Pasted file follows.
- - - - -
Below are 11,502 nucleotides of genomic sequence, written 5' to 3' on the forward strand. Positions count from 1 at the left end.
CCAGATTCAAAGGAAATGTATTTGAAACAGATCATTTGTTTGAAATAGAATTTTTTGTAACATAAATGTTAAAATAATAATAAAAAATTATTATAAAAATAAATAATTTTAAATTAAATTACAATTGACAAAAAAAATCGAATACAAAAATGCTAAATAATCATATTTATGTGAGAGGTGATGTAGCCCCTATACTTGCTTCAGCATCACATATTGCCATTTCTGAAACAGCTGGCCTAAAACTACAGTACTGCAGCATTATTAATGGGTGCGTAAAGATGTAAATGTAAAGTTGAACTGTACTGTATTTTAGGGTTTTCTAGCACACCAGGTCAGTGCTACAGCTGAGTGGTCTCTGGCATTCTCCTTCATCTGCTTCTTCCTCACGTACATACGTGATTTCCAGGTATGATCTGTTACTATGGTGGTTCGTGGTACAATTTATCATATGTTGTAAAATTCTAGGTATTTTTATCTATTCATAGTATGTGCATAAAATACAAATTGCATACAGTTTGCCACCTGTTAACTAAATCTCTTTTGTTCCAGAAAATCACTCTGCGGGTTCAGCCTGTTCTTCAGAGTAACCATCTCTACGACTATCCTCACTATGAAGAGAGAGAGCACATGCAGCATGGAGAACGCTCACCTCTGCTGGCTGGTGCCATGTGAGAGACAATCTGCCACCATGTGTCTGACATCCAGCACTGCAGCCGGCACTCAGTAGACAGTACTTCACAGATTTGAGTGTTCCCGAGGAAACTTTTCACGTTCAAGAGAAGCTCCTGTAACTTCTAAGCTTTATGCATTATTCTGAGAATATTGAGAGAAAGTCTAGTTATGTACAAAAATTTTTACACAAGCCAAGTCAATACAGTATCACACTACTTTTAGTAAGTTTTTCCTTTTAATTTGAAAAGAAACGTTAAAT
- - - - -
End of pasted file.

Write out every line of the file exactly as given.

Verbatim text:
Below are 11,502 nucleotides of genomic sequence, written 5' to 3' on the forward strand. Positions count from 1 at the left end.
CCAGATTCAAAGGAAATGTATTTGAAACAGATCATTTGTTTGAAATAGAATTTTTTGTAACATAAATGTTAAAATAATAATAAAAAATTATTATAAAAATAAATAATTTTAAATTAAATTACAATTGACAAAAAAAATCGAATACAAAAATGCTAAATAATCATATTTATGTGAGAGGTGATGTAGCCCCTATACTTGCTTCAGCATCACATATTGCCATTTCTGAAACAGCTGGCCTAAAACTACAGTACTGCAGCATTATTAATGGGTGCGTAAAGATGTAAATGTAAAGTTGAACTGTACTGTATTTTAGGGTTTTCTAGCACACCAGGTCAGTGCTACAGCTGAGTGGTCTCTGGCATTCTCCTTCATCTGCTTCTTCCTCACGTACATACGTGATTTCCAGGTATGATCTGTTACTATGGTGGTTCGTGGTACAATTTATCATATGTTGTAAAATTCTAGGTATTTTTATCTATTCATAGTATGTGCATAAAATACAAATTGCATACAGTTTGCCACCTGTTAACTAAATCTCTTTTGTTCCAGAAAATCACTCTGCGGGTTCAGCCTGTTCTTCAGAGTAACCATCTCTACGACTATCCTCACTATGAAGAGAGAGAGCACATGCAGCATGGAGAACGCTCACCTCTGCTGGCTGGTGCCATGTGAGAGACAATCTGCCACCATGTGTCTGACATCCAGCACTGCAGCCGGCACTCAGTAGACAGTACTTCACAGATTTGAGTGTTCCCGAGGAAACTTTTCACGTTCAAGAGAAGCTCCTGTAACTTCTAAGCTTTATGCATTATTCTGAGAATATTGAGAGAAAGTCTAGTTATGTACAAAAATTTTTACACAAGCCAAGTCAATACAGTATCACACTACTTTTAGTAAGTTTTTCCTTTTAATTTGAAAAGAAACGTTAAAT